Japanese researchers observed the bizarre mating behavior in a species called Chromodoris reticulata, which is found in the Pacific Ocean. They believe this is the first creature known that can repeatedly copulate with what they describe as a “disposable penis”. The study is published in the Royal Society’s journal Biology Letters.

Sea slugs are not the only animals who abandon their penis. Orb weaving spiders are known to lose their male organs after sex, as does a sea creature called the periwinkle and land slugs belonging to the genus Ariolimax.
However the researchers believe that Chromodoris reticulata is the first creature known that can re-grow its appendage - and its disposable penis gives it a sexual advantage.

odditiesoflife:

A Sea Slug That is Able to Detach, Re-grow and Re-use its Penis has Surprised Scientists.

Japanese researchers observed the bizarre mating behavior in a species called Chromodoris reticulata, which is found in the Pacific Ocean. They believe this is the first creature known that can repeatedly copulate with what they describe as a “disposable penis”. The study is published in the Royal Society’s journal Biology Letters.

Sea slugs are not the only animals who abandon their penis. Orb weaving spiders are known to lose their male organs after sex, as does a sea creature called the periwinkle and land slugs belonging to the genus Ariolimax.

However the researchers believe that Chromodoris reticulata is the first creature known that can re-grow its appendage - and its disposable penis gives it a sexual advantage.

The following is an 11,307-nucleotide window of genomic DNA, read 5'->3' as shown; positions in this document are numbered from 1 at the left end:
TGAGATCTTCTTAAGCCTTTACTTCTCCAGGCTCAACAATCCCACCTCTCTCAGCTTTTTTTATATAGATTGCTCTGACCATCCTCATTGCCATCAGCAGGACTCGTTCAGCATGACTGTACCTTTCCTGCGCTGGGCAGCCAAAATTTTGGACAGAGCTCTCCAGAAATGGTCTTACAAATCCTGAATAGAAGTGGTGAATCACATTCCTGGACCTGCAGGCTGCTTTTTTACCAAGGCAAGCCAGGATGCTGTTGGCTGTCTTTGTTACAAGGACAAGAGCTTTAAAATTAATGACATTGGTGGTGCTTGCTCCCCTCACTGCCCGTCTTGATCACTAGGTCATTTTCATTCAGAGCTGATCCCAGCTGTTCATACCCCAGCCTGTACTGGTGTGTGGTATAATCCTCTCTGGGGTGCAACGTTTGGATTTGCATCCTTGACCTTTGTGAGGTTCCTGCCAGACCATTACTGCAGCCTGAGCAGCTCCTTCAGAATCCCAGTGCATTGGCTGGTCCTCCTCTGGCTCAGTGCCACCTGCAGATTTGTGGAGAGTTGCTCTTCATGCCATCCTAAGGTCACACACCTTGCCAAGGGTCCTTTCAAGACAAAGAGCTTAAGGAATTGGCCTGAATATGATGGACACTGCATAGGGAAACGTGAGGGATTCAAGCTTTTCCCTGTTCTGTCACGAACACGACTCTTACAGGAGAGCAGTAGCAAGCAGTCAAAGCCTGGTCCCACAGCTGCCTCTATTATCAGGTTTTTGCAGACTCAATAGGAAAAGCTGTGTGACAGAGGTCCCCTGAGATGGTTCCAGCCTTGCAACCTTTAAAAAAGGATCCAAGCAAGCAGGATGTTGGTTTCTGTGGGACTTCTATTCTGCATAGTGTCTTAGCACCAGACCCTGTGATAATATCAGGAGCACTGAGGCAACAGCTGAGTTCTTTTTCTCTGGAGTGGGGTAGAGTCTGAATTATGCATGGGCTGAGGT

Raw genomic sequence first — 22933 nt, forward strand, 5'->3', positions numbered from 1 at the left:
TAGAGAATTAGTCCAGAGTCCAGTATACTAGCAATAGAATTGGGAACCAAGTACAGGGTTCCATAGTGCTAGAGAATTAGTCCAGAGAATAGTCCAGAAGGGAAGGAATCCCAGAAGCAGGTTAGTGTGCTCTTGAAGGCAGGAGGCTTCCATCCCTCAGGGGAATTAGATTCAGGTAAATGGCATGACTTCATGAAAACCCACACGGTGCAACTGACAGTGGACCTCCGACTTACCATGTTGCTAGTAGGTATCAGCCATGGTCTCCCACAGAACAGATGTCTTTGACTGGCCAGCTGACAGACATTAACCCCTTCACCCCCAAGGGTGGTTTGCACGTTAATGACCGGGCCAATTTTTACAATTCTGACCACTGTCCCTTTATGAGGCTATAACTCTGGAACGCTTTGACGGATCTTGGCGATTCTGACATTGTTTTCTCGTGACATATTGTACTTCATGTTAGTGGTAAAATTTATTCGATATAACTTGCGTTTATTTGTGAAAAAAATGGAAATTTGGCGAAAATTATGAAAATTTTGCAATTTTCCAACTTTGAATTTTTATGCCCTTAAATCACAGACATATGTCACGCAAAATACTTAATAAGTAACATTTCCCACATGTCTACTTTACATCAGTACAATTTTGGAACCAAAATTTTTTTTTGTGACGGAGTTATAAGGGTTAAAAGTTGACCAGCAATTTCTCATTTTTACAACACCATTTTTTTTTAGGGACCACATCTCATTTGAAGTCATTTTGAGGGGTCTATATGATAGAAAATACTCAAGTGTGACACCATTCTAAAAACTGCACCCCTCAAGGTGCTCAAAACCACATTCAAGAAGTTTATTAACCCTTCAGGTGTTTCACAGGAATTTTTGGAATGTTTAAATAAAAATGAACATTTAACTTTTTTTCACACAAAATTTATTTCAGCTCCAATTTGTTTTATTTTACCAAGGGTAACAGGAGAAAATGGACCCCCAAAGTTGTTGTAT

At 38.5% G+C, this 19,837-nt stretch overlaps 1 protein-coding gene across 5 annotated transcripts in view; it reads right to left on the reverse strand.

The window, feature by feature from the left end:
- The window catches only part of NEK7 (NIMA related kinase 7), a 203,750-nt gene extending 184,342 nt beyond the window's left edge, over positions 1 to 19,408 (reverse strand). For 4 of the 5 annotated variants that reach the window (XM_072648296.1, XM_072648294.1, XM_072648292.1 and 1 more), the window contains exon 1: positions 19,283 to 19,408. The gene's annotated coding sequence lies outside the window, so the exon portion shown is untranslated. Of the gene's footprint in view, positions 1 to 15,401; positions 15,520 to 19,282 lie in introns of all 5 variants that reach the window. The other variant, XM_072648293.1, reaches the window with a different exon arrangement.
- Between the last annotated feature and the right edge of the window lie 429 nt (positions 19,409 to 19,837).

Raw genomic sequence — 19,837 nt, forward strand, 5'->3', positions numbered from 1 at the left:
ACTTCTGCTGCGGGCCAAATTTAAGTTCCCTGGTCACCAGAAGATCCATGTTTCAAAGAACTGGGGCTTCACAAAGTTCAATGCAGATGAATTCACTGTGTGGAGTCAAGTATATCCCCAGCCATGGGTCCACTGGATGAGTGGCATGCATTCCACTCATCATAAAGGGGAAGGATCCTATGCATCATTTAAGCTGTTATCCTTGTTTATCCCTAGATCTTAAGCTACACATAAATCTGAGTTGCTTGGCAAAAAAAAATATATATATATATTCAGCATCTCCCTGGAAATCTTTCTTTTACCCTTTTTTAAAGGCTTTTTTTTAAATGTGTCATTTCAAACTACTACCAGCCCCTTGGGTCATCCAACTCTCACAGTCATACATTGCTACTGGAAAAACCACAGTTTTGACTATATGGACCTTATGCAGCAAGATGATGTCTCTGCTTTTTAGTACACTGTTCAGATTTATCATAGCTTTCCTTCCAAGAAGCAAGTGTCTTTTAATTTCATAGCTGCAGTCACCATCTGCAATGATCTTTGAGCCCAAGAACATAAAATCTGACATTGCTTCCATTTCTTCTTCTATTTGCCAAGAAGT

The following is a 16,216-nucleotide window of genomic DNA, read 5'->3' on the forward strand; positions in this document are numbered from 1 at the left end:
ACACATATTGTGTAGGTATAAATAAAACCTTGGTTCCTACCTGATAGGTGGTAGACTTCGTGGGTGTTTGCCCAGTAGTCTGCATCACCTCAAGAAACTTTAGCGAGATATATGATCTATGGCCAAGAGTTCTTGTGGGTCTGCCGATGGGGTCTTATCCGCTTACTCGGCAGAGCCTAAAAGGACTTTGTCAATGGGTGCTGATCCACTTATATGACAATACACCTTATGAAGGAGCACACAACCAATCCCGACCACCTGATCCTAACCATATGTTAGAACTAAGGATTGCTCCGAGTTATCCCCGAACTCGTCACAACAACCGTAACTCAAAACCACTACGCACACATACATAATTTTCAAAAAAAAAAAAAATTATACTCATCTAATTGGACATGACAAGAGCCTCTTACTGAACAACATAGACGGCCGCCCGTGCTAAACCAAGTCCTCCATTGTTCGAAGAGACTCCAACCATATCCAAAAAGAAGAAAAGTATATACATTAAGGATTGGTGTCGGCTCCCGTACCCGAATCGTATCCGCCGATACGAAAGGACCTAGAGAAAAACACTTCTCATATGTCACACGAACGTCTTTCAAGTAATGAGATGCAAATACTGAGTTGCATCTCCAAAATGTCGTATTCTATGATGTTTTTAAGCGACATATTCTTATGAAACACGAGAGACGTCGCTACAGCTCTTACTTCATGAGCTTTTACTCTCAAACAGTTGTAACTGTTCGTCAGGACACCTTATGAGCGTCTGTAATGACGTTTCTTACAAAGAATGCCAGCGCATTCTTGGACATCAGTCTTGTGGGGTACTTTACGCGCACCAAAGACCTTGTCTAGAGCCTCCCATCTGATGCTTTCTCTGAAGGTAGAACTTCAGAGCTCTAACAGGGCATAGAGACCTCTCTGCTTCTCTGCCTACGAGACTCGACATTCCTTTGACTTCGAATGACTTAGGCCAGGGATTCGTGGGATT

oldrags:

Mourning ring, ca 1787 England, the Victoria & Albert Museum

This ring and its pair are inscribed ‘Cease thy tears, religion points on high/ CS ob.25 Jan 1787 aet 70/ IS ob. 18 Sep 1792 aet 72’.  They are mourning rings, possibly for a couple with the initials CS and IS who died aged 70 and 72. On the front of the ring, a vase of drooping gem-set flowers symbolises mourning.

oldrags:

Mourning ring, ca 1787 England, the Victoria & Albert Museum

This ring and its pair are inscribed ‘Cease thy tears, religion points on high/ CS ob.25 Jan 1787 aet 70/ IS ob. 18 Sep 1792 aet 72’.  They are mourning rings, possibly for a couple with the initials CS and IS who died aged 70 and 72. On the front of the ring, a vase of drooping gem-set flowers symbolises mourning.

image

odditiesoflife:

The Haunted 1000 Steps at Greenwood Cemetery

According to local legend, the staircase at the Greenwood Cemetery in Spokane, Washington, is more than just a little haunted. If you walk up the stairs without any lights on, the story goes, you will see the faces of men, women, and children when you reach the top. Those brave enough to climb the stairs will also hear, they say, the shrieks and cries of the dead and they will feel something akin to rain on their skin.

Supposedly the site of satanic rituals, the staircase was dubbed “1000 steps” because nobody can make it to the top according to the legend. The stairs lead from the side of an access road up to the cemetery. Renovations made years ago have rendered the staircase unnecessary and it sits decaying and rarely, if ever, used by standard visitors stopping to spend time with the cemetery’s residents.